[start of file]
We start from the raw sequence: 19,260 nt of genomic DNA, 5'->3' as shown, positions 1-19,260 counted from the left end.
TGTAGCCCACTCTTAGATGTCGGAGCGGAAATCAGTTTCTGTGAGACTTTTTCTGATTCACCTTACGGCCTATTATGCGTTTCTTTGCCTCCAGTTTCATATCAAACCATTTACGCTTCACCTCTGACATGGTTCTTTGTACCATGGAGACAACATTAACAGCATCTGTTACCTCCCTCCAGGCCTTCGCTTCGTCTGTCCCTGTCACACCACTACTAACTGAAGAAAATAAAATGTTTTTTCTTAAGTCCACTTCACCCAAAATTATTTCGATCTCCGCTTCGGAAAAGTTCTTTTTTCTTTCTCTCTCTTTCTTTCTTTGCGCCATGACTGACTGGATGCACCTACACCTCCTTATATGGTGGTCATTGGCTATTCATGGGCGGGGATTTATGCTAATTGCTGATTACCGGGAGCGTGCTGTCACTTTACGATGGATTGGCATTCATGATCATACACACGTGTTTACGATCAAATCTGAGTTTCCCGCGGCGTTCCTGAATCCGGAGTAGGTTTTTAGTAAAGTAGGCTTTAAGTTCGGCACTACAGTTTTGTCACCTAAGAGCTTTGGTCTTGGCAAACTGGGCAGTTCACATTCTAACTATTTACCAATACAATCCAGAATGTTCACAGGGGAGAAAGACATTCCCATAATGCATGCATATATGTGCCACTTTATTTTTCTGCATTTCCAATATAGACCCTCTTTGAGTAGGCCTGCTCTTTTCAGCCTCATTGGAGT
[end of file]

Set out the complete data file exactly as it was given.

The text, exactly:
We start from the raw sequence: 19,260 nt of genomic DNA, 5'->3' as shown, positions 1-19,260 counted from the left end.
TGTAGCCCACTCTTAGATGTCGGAGCGGAAATCAGTTTCTGTGAGACTTTTTCTGATTCACCTTACGGCCTATTATGCGTTTCTTTGCCTCCAGTTTCATATCAAACCATTTACGCTTCACCTCTGACATGGTTCTTTGTACCATGGAGACAACATTAACAGCATCTGTTACCTCCCTCCAGGCCTTCGCTTCGTCTGTCCCTGTCACACCACTACTAACTGAAGAAAATAAAATGTTTTTTCTTAAGTCCACTTCACCCAAAATTATTTCGATCTCCGCTTCGGAAAAGTTCTTTTTTCTTTCTCTCTCTTTCTTTCTTTGCGCCATGACTGACTGGATGCACCTACACCTCCTTATATGGTGGTCATTGGCTATTCATGGGCGGGGATTTATGCTAATTGCTGATTACCGGGAGCGTGCTGTCACTTTACGATGGATTGGCATTCATGATCATACACACGTGTTTACGATCAAATCTGAGTTTCCCGCGGCGTTCCTGAATCCGGAGTAGGTTTTTAGTAAAGTAGGCTTTAAGTTCGGCACTACAGTTTTGTCACCTAAGAGCTTTGGTCTTGGCAAACTGGGCAGTTCACATTCTAACTATTTACCAATACAATCCAGAATGTTCACAGGGGAGAAAGACATTCCCATAATGCATGCATATATGTGCCACTTTATTTTTCTGCATTTCCAATATAGACCCTCTTTGAGTAGGCCTGCTCTTTTCAGCCTCATTGGAGT